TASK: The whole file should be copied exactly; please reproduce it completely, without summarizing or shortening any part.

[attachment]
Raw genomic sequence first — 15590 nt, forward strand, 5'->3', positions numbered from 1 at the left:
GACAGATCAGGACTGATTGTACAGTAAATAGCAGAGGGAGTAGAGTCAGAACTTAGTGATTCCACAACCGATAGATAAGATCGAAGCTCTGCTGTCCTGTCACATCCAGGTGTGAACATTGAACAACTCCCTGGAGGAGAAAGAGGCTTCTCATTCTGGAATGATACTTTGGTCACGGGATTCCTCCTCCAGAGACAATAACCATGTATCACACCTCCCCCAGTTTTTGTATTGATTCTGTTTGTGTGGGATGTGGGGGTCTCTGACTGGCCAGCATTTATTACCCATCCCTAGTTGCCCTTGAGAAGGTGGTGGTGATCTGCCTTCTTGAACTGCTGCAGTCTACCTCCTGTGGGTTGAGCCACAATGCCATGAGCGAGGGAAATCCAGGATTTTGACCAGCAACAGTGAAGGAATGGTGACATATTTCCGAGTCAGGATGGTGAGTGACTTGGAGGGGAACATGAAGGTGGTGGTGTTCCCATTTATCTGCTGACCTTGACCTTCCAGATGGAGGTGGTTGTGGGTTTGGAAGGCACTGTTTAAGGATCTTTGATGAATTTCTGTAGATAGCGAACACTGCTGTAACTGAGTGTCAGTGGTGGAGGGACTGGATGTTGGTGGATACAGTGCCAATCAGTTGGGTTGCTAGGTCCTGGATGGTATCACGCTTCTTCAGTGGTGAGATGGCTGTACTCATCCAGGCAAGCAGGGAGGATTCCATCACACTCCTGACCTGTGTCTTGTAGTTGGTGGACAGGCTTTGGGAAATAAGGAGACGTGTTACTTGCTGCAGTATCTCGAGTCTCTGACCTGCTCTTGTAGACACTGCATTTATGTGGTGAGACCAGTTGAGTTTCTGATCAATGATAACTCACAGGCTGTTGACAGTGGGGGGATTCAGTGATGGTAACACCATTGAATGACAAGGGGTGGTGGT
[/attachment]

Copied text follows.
Raw genomic sequence first — 15590 nt, forward strand, 5'->3', positions numbered from 1 at the left:
GACAGATCAGGACTGATTGTACAGTAAATAGCAGAGGGAGTAGAGTCAGAACTTAGTGATTCCACAACCGATAGATAAGATCGAAGCTCTGCTGTCCTGTCACATCCAGGTGTGAACATTGAACAACTCCCTGGAGGAGAAAGAGGCTTCTCATTCTGGAATGATACTTTGGTCACGGGATTCCTCCTCCAGAGACAATAACCATGTATCACACCTCCCCCAGTTTTTGTATTGATTCTGTTTGTGTGGGATGTGGGGGTCTCTGACTGGCCAGCATTTATTACCCATCCCTAGTTGCCCTTGAGAAGGTGGTGGTGATCTGCCTTCTTGAACTGCTGCAGTCTACCTCCTGTGGGTTGAGCCACAATGCCATGAGCGAGGGAAATCCAGGATTTTGACCAGCAACAGTGAAGGAATGGTGACATATTTCCGAGTCAGGATGGTGAGTGACTTGGAGGGGAACATGAAGGTGGTGGTGTTCCCATTTATCTGCTGACCTTGACCTTCCAGATGGAGGTGGTTGTGGGTTTGGAAGGCACTGTTTAAGGATCTTTGATGAATTTCTGTAGATAGCGAACACTGCTGTAACTGAGTGTCAGTGGTGGAGGGACTGGATGTTGGTGGATACAGTGCCAATCAGTTGGGTTGCTAGGTCCTGGATGGTATCACGCTTCTTCAGTGGTGAGATGGCTGTACTCATCCAGGCAAGCAGGGAGGATTCCATCACACTCCTGACCTGTGTCTTGTAGTTGGTGGACAGGCTTTGGGAAATAAGGAGACGTGTTACTTGCTGCAGTATCTCGAGTCTCTGACCTGCTCTTGTAGACACTGCATTTATGTGGTGAGACCAGTTGAGTTTCTGATCAATGATAACTCACAGGCTGTTGACAGTGGGGGGATTCAGTGATGGTAACACCATTGAATGACAAGGGGTGGTGGT